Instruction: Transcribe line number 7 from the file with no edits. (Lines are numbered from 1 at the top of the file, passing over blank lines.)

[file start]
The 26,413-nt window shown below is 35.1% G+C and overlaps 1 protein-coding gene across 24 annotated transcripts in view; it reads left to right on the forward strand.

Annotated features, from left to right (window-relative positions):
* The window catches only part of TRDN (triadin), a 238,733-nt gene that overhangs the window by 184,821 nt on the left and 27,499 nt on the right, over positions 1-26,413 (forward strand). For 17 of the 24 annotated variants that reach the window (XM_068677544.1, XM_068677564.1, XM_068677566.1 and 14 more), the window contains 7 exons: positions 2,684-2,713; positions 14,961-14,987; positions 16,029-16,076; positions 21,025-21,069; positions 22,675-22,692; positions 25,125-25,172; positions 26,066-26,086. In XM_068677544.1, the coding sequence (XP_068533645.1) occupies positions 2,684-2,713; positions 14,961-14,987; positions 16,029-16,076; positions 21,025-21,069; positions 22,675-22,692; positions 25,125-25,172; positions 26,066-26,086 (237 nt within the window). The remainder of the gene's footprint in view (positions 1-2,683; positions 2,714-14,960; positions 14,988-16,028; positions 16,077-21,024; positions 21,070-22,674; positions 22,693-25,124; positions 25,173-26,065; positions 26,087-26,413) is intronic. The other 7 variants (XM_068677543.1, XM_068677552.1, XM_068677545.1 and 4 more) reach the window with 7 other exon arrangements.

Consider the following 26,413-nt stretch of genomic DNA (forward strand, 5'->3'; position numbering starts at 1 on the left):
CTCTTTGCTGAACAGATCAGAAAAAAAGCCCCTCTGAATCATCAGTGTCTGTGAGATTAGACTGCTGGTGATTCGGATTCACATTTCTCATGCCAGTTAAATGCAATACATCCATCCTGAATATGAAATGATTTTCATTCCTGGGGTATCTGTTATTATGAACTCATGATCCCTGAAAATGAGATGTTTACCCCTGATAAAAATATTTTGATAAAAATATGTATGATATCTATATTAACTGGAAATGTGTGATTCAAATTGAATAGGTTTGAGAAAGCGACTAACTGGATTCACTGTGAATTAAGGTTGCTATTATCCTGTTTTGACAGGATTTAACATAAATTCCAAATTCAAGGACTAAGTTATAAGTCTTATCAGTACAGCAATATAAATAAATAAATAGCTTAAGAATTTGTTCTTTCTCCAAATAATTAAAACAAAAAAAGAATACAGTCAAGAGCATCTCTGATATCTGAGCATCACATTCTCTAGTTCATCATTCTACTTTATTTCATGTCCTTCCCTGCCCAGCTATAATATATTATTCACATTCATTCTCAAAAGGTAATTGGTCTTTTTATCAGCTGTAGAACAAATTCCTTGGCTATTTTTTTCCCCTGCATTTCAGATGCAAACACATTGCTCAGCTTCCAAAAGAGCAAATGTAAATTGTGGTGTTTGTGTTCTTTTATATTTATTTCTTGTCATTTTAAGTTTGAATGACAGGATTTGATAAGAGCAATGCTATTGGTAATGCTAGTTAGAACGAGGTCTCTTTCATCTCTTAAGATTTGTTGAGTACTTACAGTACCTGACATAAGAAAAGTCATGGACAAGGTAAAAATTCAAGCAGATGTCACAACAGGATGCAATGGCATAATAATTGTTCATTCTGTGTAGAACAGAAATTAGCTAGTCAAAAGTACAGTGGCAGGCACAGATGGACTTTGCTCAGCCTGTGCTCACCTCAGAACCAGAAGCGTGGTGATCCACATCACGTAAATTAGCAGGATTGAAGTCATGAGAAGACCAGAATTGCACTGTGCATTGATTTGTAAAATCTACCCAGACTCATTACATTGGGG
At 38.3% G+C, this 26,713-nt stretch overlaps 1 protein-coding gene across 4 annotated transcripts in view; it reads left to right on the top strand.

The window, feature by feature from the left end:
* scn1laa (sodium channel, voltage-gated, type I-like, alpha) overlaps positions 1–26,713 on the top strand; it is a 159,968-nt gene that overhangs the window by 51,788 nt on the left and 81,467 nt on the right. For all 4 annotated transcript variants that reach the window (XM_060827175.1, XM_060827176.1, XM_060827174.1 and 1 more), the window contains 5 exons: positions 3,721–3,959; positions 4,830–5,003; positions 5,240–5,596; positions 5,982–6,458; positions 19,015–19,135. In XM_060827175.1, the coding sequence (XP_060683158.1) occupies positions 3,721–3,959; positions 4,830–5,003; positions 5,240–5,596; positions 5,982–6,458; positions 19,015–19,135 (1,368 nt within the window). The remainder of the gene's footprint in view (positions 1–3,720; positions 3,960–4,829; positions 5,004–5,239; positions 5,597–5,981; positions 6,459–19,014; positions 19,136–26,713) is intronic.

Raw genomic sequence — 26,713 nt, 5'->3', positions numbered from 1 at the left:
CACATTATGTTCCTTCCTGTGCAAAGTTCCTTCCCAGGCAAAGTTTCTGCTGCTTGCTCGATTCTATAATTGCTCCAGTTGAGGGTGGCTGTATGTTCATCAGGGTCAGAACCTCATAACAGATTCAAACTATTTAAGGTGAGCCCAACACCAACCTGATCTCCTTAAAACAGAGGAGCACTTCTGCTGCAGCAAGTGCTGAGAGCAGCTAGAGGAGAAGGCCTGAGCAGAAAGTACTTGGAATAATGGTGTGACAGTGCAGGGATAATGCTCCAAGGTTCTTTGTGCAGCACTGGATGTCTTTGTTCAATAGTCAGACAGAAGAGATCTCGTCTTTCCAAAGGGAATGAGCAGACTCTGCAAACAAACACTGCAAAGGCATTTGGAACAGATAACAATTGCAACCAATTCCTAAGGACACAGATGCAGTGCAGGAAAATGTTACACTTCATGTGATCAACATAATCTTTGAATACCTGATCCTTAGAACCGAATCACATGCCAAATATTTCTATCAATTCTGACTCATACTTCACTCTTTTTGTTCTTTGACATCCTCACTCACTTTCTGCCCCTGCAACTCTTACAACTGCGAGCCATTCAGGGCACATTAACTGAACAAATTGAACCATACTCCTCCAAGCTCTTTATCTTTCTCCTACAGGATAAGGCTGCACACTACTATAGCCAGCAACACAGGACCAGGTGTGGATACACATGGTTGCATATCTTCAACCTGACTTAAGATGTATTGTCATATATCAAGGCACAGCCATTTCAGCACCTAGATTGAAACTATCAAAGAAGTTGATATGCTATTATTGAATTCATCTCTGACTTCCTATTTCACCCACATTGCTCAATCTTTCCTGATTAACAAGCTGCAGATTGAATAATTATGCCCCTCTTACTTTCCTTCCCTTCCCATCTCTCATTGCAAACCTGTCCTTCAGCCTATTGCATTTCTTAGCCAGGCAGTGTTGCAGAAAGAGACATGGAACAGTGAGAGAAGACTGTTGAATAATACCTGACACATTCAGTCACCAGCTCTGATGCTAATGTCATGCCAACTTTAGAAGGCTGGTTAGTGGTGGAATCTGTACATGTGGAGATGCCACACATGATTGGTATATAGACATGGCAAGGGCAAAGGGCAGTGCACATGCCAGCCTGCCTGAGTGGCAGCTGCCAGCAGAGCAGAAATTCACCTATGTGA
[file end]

The window, feature by feature from the left end: